Business Irish

Wednesday 7 December 2016

Mellon progresses sales in Ireland and Wales

Donal Buckley

Published 29/06/2011 | 05:00

Developer Niall Mellon is making considerable progress in the disposal of a number of properties he owns in Ireland and Wales, which are included in the memorandum of understanding that he has signed with NAMA.

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His agents, Colliers, have exchanged contracts for the sale of his 242-acre Coolmore Estate in Co Kilkenny for around €3.25m.

In the last 12 months, he has sold 50 apartments in the Meridian Quay development in Swansea, Wales. This brings to 241 the sales in the 291-unit development.

"We did not panic when the market ground to a halt and maintained our prices and even managed to sell one of them for £1m. which just goes to show what can be done," he explains. Prices are also unchanged in the remaining units ranging between £150,000 and £500,000.

The proceeds of Coolmore will go to NAMA and Mr Mellon and his wife have also surrendered their Cedarmount home in Mount Anville to the state agency.

He has also commissioned Colliers to sell his 12.4-acre Marlay Grange House property in south Dublin in the next few weeks and hopes it will generate about €3.5m.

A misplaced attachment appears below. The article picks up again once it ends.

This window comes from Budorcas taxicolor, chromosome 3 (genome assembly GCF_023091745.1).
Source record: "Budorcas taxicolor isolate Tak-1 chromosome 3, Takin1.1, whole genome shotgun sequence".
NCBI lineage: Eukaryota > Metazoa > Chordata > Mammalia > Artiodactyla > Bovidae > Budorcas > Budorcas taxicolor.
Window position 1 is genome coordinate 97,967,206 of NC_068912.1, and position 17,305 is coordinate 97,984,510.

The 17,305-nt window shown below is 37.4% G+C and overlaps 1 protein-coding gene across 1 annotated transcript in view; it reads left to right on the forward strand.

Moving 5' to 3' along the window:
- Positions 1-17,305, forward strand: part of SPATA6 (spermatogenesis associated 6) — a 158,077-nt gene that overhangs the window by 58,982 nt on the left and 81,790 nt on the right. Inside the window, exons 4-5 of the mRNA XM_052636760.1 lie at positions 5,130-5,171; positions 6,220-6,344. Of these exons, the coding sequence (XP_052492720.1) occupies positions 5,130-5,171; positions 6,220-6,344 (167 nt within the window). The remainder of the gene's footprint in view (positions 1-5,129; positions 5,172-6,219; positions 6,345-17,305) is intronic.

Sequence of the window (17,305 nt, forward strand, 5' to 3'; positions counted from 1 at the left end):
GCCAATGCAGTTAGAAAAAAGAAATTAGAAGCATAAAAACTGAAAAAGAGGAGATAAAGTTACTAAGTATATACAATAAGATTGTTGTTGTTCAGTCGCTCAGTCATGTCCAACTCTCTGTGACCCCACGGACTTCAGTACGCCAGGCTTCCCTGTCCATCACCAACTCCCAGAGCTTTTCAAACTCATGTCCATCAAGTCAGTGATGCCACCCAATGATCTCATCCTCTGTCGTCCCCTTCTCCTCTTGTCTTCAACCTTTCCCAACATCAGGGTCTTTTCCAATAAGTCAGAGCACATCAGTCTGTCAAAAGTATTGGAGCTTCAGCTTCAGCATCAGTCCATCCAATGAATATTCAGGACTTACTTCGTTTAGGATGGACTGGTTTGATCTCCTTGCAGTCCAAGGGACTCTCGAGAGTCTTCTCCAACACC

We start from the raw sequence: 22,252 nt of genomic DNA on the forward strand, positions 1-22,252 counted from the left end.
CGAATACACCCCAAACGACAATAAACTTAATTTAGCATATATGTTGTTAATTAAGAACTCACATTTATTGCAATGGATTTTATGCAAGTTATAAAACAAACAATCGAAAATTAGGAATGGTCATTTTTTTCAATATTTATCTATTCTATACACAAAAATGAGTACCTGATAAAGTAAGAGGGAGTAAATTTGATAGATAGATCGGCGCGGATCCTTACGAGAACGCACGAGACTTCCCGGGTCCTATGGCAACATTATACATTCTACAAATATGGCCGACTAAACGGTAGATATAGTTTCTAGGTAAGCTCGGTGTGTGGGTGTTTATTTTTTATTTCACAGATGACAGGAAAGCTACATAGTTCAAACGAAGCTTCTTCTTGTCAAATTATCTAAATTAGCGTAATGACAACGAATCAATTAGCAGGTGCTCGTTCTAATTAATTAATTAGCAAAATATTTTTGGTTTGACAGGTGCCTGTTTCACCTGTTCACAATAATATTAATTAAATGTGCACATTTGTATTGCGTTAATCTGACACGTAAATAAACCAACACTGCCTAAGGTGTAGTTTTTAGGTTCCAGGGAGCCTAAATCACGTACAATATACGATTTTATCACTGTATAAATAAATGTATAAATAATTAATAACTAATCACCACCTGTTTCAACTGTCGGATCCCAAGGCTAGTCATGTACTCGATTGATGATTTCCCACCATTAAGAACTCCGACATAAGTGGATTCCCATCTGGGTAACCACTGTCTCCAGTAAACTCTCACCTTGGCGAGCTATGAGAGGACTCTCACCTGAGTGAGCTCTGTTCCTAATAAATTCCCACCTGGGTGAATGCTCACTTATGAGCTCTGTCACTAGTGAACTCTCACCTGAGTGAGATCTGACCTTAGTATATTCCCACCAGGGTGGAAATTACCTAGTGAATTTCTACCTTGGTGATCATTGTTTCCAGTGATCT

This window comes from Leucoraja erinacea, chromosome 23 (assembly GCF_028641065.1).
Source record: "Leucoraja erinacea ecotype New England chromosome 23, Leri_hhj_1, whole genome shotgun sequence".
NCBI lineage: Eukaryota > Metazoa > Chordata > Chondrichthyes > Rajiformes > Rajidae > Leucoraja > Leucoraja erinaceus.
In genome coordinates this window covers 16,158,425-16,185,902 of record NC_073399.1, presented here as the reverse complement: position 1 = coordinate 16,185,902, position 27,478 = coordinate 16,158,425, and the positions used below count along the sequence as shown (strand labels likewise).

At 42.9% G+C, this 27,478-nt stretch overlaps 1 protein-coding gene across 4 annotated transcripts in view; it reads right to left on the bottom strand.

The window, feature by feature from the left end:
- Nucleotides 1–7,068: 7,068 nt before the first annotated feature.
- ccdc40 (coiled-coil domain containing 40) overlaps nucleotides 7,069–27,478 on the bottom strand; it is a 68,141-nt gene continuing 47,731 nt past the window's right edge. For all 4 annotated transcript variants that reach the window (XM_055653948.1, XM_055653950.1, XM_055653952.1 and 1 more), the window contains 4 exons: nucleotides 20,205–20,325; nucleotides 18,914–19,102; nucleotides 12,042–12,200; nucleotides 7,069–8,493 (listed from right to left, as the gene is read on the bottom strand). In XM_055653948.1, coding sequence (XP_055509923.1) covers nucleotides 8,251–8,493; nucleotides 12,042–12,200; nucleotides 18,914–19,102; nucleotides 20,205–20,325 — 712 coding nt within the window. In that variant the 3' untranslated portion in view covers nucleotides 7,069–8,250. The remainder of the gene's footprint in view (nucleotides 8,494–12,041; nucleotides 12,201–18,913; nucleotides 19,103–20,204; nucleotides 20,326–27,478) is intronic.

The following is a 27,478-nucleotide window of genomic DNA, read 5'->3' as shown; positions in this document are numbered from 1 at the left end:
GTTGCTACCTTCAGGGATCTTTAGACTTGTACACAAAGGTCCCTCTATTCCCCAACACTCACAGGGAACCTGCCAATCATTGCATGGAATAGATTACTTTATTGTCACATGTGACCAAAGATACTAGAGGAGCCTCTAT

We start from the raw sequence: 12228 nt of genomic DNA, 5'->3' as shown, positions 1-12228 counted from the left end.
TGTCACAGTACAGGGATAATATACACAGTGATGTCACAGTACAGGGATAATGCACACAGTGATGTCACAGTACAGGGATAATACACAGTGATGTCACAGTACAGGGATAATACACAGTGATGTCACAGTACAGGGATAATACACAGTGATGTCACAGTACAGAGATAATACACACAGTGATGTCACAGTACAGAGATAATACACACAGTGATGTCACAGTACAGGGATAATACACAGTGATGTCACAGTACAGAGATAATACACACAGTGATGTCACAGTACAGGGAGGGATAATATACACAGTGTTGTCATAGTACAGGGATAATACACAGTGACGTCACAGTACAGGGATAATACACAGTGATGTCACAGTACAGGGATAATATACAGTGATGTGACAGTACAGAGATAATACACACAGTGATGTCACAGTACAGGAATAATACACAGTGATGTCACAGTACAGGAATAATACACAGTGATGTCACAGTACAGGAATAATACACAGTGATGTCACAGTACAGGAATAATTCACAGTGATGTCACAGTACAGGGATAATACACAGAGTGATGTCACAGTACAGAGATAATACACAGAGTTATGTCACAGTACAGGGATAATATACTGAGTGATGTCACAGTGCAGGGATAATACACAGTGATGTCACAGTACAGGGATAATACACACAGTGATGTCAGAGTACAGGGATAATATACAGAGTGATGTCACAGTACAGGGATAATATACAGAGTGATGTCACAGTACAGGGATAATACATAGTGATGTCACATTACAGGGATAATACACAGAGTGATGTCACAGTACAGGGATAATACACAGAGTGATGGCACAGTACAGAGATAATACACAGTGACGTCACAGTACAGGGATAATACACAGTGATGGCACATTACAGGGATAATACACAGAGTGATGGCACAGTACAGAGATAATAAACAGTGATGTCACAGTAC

"We've had a number of enquiries already for the property, which is also included in our NAMA business plan."

Mr Mellon, who is best known for his Niall Mellon Township Trust that built thousands of houses for the poor in South Africa, bought the Marlay property from the British Embassy in 2008.

But two years after his purchase, it was destroyed by fire and was not insured.

Mr Mellon has welcomed what he considers a change in NAMA's attitude towards developers. "They realise that not everyone needs to be put in receivership.

"But they also need to incentivise people with expertise to make the most of the properties in NAMA's portfolio and these include developers who can maximise asset values."

However, he will have no say in what NAMA does with his Cedarmount home.

"I know they are painting it at the moment and perhaps they may rent it out," he says.

He believes that he and other developers have the capacity to work through the current difficulties.

"I developed an office block in Scotland in 2001 and my timing was considered misfortunate because it coincided with the 9/11 attack on skyscrapers.

"But within three years it was fully let and within five years it won an award."

He sold it in 2007 for around £80m.

Irish Independent

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